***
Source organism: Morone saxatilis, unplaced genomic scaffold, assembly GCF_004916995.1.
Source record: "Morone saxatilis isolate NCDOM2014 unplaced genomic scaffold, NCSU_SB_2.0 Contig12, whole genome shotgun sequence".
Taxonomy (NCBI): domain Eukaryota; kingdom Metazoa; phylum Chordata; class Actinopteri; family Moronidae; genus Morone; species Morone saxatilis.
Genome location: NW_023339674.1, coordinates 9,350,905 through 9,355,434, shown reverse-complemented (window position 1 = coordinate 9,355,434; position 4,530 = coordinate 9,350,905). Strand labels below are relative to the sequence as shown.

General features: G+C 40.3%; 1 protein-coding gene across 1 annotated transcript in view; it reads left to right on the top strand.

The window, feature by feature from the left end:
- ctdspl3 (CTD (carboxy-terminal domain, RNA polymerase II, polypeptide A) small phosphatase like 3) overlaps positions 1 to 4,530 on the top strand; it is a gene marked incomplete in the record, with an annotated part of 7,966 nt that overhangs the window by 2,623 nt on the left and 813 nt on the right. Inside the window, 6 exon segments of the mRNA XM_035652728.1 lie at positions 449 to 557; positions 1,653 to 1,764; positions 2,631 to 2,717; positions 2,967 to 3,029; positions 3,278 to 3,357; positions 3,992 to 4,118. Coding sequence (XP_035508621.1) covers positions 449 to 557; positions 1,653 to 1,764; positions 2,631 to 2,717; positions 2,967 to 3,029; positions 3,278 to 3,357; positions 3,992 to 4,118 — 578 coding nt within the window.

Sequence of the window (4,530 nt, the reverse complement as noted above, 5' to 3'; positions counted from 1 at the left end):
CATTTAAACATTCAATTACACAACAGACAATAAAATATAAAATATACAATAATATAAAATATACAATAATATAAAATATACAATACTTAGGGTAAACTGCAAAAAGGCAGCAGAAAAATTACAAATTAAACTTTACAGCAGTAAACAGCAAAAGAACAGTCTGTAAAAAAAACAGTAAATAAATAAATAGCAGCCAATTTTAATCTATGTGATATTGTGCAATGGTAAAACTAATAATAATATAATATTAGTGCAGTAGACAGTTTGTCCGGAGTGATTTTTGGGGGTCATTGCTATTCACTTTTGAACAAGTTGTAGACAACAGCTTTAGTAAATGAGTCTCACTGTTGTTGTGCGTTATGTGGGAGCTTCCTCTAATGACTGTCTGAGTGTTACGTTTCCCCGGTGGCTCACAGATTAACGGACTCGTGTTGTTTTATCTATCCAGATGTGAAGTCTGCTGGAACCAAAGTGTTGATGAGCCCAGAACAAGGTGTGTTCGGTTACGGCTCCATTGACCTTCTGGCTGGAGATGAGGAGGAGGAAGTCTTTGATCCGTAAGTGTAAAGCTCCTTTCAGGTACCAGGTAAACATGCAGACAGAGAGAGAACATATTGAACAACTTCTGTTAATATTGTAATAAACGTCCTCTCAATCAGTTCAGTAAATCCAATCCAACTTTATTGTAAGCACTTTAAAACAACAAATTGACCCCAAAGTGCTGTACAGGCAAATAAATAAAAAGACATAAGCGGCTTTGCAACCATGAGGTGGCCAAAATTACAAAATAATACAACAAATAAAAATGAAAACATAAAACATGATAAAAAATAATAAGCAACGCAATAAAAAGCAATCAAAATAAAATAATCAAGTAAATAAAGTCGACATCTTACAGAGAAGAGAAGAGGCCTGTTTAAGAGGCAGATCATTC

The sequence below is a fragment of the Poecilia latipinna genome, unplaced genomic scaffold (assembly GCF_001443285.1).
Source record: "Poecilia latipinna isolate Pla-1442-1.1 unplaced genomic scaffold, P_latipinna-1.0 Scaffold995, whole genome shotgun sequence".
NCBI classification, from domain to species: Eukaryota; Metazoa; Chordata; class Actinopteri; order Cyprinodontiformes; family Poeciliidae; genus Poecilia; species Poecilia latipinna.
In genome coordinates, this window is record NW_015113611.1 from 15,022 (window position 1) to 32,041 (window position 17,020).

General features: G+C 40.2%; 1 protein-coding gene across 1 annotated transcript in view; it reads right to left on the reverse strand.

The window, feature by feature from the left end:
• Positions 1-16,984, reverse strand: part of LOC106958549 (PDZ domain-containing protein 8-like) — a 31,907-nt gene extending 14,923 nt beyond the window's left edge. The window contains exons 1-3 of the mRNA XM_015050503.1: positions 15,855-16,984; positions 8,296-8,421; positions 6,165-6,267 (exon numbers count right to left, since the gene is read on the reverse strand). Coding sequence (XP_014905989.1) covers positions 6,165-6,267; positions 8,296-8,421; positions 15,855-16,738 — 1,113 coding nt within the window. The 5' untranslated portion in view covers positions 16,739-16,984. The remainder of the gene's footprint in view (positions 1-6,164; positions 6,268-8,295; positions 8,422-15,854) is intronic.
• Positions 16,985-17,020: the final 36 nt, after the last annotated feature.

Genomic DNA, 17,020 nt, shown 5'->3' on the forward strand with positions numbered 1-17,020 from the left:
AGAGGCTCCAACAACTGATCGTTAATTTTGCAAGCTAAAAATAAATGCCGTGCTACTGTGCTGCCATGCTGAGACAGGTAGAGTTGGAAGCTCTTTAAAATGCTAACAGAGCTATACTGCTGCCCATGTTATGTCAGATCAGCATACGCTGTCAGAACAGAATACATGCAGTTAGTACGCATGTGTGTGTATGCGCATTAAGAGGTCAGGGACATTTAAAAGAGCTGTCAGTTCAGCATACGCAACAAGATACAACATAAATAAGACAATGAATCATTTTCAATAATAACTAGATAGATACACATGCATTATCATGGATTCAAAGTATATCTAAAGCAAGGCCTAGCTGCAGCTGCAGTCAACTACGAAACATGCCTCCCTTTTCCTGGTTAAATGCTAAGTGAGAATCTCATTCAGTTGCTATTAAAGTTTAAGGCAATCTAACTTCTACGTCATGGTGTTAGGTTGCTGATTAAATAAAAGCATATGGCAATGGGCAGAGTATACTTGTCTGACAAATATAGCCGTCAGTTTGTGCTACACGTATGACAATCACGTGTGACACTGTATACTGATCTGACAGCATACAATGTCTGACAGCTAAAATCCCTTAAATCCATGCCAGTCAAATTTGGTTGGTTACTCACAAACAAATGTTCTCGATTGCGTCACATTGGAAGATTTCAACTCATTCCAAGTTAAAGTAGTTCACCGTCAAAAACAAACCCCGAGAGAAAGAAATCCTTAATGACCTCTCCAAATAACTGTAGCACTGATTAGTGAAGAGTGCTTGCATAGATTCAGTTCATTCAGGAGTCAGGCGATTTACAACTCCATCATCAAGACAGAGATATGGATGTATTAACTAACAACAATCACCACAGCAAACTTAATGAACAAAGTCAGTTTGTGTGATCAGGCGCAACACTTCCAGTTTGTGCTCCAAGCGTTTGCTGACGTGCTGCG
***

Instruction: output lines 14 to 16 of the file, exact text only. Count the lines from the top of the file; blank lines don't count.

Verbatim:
General features: G+C 40.2%; 1 protein-coding gene across 1 annotated transcript in view; it reads right to left on the reverse strand.

The window, feature by feature from the left end:
• Positions 1-16,984, reverse strand: part of LOC106958549 (PDZ domain-containing protein 8-like) — a 31,907-nt gene extending 14,923 nt beyond the window's left edge. The window contains exons 1-3 of the mRNA XM_015050503.1: positions 15,855-16,984; positions 8,296-8,421; positions 6,165-6,267 (exon numbers count right to left, since the gene is read on the reverse strand). Coding sequence (XP_014905989.1) covers positions 6,165-6,267; positions 8,296-8,421; positions 15,855-16,738 — 1,113 coding nt within the window. The 5' untranslated portion in view covers positions 16,739-16,984. The remainder of the gene's footprint in view (positions 1-6,164; positions 6,268-8,295; positions 8,422-15,854) is intronic.